If we take this line of thought further, we can try externalizing some of the shell's operators. Conditional execution is interesting. How about && and ||? Syntactically, we probably can't pull these off as external commands, but we could provide commands and and or which take commands to execute.

Implementing if is an obvious next step from and and or. Now we can implement while, although we'd have to be careful about how we handle the environment if we wanted to handle many typical uses of while.

The for loop almost already exists in this form, as xargs. We would probably want to provide both a sequential version, where the environment for each iteration depends on the previous, and a parallel version where everything can run at the same time.

Note that most of these approaches require that you have mechanisms for escaping that aren't too cumbersome, for them to be practical. There seems to be a close parallel with macro facilities in languages like Lisp.

At the extreme side of cumbersome quoting would be case, which you'd probably want to take its input from a heredoc.

I was originally going to write a proof of concept of this (called "builtouts"), but researching this lead me to the intriguing execline "shell", which has already done this, and explored this space rather nicely.

One thing that execline doesn't seem to do is implement something resembling real job control. If bg executes a command without waiting and then re-executes the shell with a suitable variable set (to the PGID of this job), the shell on each execution can check this variable to see what jobs are still alive; the jobs command can print the contents of this variable; the fg command just becomes tcsetpgrp and wait with the PGID of the current job. For an interactive shell, the tricky thing is probably making sure that bg's children don't end up in an orphaned process group.

A lot of these programs end up having to deal with quoting. Is there a way to take this further and handle quoting in its own program? For fixed-arity programs (like if), we can imagine an unquote helper that calls a subsidiary program with, first, the fixed remaining arguments, and then all of the original quoted argument, expanded, as the remaining arguments.

As glob(7) notes:

Long ago, in UNIX V6, there was a program /etc/glob that would expand wildcard patterns. Soon afterward this became a shell built-in.

Luckily, the source is available in Diomidis Spinellis's unix-history-repo, and we can see that it does this same kind of chain loading, executing its first argument with the rest of its arguments expanded according to the globbing rules.

I especially enjoy the extremely primitive path search and shell script support.

Objet trouvé engineering

(Found object engineering, often called cargo cult programming.)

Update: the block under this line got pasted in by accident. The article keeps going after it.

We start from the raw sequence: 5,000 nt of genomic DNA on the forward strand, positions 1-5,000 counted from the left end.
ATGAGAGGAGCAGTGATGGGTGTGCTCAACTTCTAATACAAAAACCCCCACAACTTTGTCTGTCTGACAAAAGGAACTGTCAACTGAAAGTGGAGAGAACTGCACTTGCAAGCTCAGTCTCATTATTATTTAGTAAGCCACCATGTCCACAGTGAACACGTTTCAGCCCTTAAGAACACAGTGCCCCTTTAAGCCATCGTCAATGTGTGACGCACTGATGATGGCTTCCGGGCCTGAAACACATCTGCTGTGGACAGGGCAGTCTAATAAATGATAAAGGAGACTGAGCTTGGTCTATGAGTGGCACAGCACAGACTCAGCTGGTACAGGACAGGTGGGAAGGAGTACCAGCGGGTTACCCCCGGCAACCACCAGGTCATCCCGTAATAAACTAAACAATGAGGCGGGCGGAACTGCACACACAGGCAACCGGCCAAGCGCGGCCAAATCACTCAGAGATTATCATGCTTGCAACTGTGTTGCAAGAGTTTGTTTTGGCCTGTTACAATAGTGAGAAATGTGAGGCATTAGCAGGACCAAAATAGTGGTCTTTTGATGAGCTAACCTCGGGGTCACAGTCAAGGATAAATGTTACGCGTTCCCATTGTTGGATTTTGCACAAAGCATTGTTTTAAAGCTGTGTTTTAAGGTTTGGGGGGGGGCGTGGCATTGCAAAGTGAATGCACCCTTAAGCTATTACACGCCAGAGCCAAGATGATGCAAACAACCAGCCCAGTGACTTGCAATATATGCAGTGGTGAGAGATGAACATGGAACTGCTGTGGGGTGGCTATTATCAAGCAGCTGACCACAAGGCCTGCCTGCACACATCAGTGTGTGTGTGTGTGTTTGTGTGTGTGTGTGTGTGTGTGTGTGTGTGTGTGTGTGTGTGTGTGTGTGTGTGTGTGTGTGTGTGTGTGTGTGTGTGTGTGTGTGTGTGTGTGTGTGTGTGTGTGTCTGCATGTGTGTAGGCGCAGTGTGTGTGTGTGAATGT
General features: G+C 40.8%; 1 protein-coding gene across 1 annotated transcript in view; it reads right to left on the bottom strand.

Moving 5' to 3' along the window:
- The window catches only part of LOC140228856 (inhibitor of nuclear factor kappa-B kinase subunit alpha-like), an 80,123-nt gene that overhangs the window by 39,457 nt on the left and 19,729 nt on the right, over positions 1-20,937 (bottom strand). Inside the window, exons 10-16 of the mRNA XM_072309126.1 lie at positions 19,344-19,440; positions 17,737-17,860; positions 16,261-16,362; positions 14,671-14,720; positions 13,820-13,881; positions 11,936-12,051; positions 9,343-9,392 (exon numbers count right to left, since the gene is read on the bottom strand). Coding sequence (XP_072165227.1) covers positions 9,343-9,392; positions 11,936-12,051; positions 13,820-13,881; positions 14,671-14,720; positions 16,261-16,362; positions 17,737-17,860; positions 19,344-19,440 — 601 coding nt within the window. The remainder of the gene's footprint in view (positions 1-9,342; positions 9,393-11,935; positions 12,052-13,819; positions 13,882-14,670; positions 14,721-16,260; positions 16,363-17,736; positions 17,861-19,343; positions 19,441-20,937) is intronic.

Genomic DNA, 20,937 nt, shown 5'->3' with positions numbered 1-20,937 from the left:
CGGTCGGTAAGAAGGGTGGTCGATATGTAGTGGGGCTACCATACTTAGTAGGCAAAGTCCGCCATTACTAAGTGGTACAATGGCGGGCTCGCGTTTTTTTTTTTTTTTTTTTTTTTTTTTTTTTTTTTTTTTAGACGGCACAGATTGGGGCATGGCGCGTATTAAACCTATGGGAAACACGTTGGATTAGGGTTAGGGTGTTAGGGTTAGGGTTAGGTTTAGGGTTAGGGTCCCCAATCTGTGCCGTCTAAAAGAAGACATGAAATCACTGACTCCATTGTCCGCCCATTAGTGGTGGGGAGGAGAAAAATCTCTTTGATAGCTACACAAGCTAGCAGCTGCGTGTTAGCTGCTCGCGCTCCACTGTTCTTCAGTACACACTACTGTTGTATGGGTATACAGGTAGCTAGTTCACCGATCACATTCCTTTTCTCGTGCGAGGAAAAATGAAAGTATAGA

Now we get to the inflamatory bits, for those who kept reading.

Stackoverflow modernized, but did not create, the practice of assembling Frankenstein programs from poorly understood and imitated examples, but I think no language has been more greatly affected by this than shell, as evidenced by the bizarre ready-made shell scripts one can encounter almost everywhere. Sometimes, the evolution of these patterns reminds me of semantic drift in languages.

A lot of constructs are poorly understood and misused. I'm not blaming people, though; part of the problem is that I can't easily point to a single, modern reference work that someone should read before writing shell scripts. And, since shell scripts often feel like "configuration" rather than "programming", I imagine people don't even think about learning shell as a programming language.

Writing a shell helps disabuse people of some common confusions, for example that:

  • bash is shell scripting, definitively, and if you write a shell script, it is a "bash script" ("all the world's a VAX" and all that);
  • quotes make something into a string;
  • double and single quotes are interchangeable;
  • the argument to if, while, et cetera is something magical;
  • writing export FOO=x repeatedly does something;
  • variable case has some magic properties;
  • et cetera.

(Don't forget to use shellcheck and checkbashisms everywhere!)

Why write a shell

In the workshop, I cite the following motivations for writing a shell:

  • to give you a better understanding of how Unix processes work;
    • this will make you better at designing and understanding software that runs on Unix;
  • to clarify some common misunderstandings of POSIX shells;
    • this will make you more effective at using and scripting ubiquitous shells like bash;
  • to help you build a working implementation of a shell you can be excited about working on.
    • there are endless personal customizations you can make to your own shell, and can help you think about how you interact with your computer and how it might be different.

I've already touched on the first two, but the third is maybe less obvious. The shell remains a ubiquitous interface, decades after we imagined other modes of interaction would replace it. The field is ripe with opportunities for improvements.

There are a lot of people exploring this space in interesting ways, but I think there's room for so much more.

A lot of existing tutorials focus on the non-interactive case, and I think people will have more fun if they build a shell they can use interactively.

Aside from the interactive case, a lot of infrastructure is held together with shell scripts.

There's a commonly held belief that scripting languages like Perl, Ruby, and Python are complete replacements for shell scripting. My own experience is that these languages lack the expressive tools of the shell for working with pipelines, exit statuses, redirections, and so on, and the replacement code is often:

  • sequential rather than parallel, and often much slower for this reason;
  • full of deadlocks, race conditions, and signal handling issues;
  • much more verbose and less clear than an equivalently carefully-written shell script.

So, I feel there's still room for new tools in this space, too.


If you've been thinking about writing a shell for a while and haven't gotten around to it, why not try my workshop or any of the tutorials it links to?



POSIX avoids dictating exactly what must be a builtin, but does specify that the following commands must be executed no matter if they are in the path:

alias bg cd command false fc fg getopts jobs kill newgrp pwd
read true umask unalias wait

Most of these have something to do with the shell's internal state, but not all.


This is a kind of chain loading, sometimes called Bernstein chaining. There's a lovely discussion of this in Andy Chu's Shell has a Forth-like quality. (The entire oil shell blog is full of great stuff.)